All I can really do—since I’m limited in this kind of experience—is theorize and try to deduce truths from the scriptures and from my coursework. I’m basically using what I’ve read and observed in the Bible and trying to make reasonable assumptions for today. You can also take some of the things I wrote in my previous entry regarding demon deception and flip it around (for instance, God often tells people what they don’t want to hear or do, considering our naturally sinful flesh).
I’m going to try to limit it to three basic conclusions, and you can decide for yourself whether my reasoning is valid:
1. God speaks clearly and decisively.
If you think or feel you might have been told something from God but you’re not sure, then it wasn’t from God…at least by direct authoritative means.
When God speaks to someone on earth, whether personally (as a theophany…never directly in full glory) or through a messenger angel, the recipient of that communication is never left wondering what he or she was told. All we need to do is consult the Bible and we’ll see this demonstrated repeatedly.
A clear demonstration of this is found in 1 Samuel 3 where God is calling Samuel to be a prophet, but Samuel thinks it is Eli calling him from the other room. This shows us two things: 1) God can communicate in an audible voice with actual words; and less importantly, 2) His voice might not be as booming and distinctive as we assume (God doesn’t even need to sound the same every time; it’s not like He has a fixed set of vocal chords or anything…He probably just uses what is most effective in each situation).
Another famous example is when Paul (formerly Saul) met Jesus on the road to Damascus.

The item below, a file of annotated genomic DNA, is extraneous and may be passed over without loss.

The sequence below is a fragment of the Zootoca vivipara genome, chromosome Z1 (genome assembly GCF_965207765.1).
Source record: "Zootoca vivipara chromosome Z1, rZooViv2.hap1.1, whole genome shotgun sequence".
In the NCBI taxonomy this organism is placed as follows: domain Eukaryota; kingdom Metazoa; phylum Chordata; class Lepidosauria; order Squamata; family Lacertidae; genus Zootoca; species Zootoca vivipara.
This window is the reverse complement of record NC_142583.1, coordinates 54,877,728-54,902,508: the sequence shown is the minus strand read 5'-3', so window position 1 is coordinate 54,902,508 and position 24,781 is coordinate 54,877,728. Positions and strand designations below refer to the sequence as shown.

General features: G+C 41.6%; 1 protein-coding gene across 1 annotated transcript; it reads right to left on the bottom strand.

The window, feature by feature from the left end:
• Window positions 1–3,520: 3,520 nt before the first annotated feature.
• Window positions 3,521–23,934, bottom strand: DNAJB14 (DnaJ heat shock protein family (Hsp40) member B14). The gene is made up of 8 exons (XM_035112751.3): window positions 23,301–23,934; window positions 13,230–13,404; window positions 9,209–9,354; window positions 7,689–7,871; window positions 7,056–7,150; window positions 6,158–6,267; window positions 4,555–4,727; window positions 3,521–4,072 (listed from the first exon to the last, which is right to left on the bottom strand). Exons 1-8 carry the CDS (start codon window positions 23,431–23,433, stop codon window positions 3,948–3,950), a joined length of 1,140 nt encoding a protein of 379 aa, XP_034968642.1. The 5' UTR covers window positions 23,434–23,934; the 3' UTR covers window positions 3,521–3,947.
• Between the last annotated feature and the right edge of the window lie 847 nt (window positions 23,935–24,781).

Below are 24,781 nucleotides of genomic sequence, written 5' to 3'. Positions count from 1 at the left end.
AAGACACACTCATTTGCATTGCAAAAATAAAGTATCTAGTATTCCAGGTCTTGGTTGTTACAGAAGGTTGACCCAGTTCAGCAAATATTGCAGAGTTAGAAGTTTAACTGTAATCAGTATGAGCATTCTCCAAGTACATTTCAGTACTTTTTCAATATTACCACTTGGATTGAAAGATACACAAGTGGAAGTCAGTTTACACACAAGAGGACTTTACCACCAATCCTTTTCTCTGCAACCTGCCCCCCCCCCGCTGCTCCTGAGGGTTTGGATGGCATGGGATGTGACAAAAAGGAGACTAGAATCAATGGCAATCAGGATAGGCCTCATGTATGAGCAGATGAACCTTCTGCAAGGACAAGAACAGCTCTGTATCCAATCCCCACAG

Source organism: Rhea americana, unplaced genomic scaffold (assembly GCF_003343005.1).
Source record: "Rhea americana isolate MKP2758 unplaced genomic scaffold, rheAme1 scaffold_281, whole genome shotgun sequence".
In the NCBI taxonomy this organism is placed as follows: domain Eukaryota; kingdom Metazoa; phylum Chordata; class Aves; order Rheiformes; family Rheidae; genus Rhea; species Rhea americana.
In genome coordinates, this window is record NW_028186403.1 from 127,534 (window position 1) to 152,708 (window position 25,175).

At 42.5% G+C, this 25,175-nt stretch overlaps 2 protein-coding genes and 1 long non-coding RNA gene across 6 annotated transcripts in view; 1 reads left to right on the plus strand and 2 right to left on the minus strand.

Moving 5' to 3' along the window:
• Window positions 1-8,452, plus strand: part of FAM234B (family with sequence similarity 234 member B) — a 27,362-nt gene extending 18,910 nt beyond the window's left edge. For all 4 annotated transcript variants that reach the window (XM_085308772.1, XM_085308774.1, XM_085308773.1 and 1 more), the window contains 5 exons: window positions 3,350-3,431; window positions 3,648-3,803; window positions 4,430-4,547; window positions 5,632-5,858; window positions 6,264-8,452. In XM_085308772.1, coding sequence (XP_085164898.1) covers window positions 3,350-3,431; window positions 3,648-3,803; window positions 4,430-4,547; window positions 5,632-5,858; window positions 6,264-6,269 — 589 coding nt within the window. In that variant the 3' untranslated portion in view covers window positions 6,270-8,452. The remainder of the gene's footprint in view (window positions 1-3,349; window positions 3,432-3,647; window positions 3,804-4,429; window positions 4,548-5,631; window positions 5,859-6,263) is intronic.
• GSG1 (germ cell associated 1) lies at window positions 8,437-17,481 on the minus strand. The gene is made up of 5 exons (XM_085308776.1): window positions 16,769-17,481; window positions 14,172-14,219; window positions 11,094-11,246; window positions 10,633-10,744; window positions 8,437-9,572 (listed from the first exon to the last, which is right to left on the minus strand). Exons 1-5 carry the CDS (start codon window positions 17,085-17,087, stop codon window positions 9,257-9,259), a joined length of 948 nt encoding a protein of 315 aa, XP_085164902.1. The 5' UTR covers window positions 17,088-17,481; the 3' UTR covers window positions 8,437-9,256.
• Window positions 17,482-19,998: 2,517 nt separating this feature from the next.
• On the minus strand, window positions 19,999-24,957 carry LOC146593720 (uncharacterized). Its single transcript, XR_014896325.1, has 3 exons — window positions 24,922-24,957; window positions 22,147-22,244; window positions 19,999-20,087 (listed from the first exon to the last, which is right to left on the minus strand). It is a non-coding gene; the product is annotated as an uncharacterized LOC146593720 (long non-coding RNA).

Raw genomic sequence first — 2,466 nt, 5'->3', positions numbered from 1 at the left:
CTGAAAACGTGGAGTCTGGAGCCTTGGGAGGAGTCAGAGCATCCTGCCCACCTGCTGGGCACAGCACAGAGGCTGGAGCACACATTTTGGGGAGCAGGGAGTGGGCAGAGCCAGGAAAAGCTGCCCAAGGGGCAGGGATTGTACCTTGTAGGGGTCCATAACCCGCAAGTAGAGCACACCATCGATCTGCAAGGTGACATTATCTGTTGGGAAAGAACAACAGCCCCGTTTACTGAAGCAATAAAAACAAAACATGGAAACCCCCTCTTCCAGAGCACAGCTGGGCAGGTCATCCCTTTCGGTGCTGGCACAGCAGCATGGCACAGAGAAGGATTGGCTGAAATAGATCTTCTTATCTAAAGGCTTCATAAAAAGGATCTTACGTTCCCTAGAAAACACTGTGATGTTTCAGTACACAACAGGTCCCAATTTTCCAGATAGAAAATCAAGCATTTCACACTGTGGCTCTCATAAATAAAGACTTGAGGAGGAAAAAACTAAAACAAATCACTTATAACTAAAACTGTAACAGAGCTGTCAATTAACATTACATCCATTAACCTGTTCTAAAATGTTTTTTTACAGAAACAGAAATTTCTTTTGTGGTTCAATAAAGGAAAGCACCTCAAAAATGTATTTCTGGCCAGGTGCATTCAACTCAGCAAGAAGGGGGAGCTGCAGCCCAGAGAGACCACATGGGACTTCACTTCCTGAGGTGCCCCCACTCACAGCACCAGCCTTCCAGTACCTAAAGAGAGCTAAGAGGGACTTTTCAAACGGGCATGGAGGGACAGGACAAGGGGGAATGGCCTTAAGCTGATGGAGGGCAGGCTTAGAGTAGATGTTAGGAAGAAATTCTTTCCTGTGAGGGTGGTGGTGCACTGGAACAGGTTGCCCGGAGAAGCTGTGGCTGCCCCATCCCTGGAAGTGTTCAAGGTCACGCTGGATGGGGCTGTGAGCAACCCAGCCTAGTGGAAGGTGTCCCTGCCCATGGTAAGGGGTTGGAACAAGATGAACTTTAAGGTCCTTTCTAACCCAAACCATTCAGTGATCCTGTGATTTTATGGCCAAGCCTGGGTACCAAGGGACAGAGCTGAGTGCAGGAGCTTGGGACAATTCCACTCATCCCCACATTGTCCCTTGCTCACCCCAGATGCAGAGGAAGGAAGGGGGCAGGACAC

Acts 9:3-6: “As [Saul] neared Damascus on his journey, suddenly a light from heaven flashed around him. He fell to the ground and heard a voice say to him, “Saul, Saul, why do you persecute me?” “Who are you, Lord?” Saul asked. “I am Jesus, whom you are persecuting,” he replied. “Now get up and go into the city, and you will be told what you must do.”
I think it’s clear that when a communication is truly from God, we are left with more than feelings or urges. We are left with actual words, instructions, warnings, and awe. I like what Greg Koukl (str.org) said on one of his podcasts, and I’ll paraphrase: “If you’re going to say, ‘God told me,’ then you better be prepared to say something that is on the same level of authority as the Bible and God himself.” While it may be tempting, we should never use the phrase “God told me” lightly.
Now, this is not to discount the leading of the Holy Spirit for believers, which is also important and much more frequent. Sometimes, He can lead us strongly with convictions and desires, but this would generally be used for more localized purposes such as the direction of your own life. The Spirit might be leading us on the right path or growing us to become a stronger, more faithful person. To confirm answers to prayer, we will often get support and agreement from godly brothers and sisters who are not as clouded with emotional bias and tunnel vision.